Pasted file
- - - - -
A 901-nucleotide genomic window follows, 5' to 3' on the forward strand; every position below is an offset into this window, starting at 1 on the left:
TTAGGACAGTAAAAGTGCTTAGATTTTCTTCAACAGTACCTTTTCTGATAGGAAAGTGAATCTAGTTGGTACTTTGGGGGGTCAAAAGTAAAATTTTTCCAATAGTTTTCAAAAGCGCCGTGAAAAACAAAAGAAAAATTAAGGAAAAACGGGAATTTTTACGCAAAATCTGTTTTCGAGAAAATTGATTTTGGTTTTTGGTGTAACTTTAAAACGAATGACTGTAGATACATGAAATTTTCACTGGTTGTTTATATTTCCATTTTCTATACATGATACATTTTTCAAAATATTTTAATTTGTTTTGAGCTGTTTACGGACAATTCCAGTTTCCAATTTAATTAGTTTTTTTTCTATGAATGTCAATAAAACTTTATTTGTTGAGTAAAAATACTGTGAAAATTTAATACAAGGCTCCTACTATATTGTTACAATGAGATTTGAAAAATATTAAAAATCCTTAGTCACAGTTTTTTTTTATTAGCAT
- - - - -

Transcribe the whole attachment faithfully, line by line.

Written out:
A 901-nucleotide genomic window follows, 5' to 3' on the forward strand; every position below is an offset into this window, starting at 1 on the left:
TTAGGACAGTAAAAGTGCTTAGATTTTCTTCAACAGTACCTTTTCTGATAGGAAAGTGAATCTAGTTGGTACTTTGGGGGGTCAAAAGTAAAATTTTTCCAATAGTTTTCAAAAGCGCCGTGAAAAACAAAAGAAAAATTAAGGAAAAACGGGAATTTTTACGCAAAATCTGTTTTCGAGAAAATTGATTTTGGTTTTTGGTGTAACTTTAAAACGAATGACTGTAGATACATGAAATTTTCACTGGTTGTTTATATTTCCATTTTCTATACATGATACATTTTTCAAAATATTTTAATTTGTTTTGAGCTGTTTACGGACAATTCCAGTTTCCAATTTAATTAGTTTTTTTTCTATGAATGTCAATAAAACTTTATTTGTTGAGTAAAAATACTGTGAAAATTTAATACAAGGCTCCTACTATATTGTTACAATGAGATTTGAAAAATATTAAAAATCCTTAGTCACAGTTTTTTTTTATTAGCAT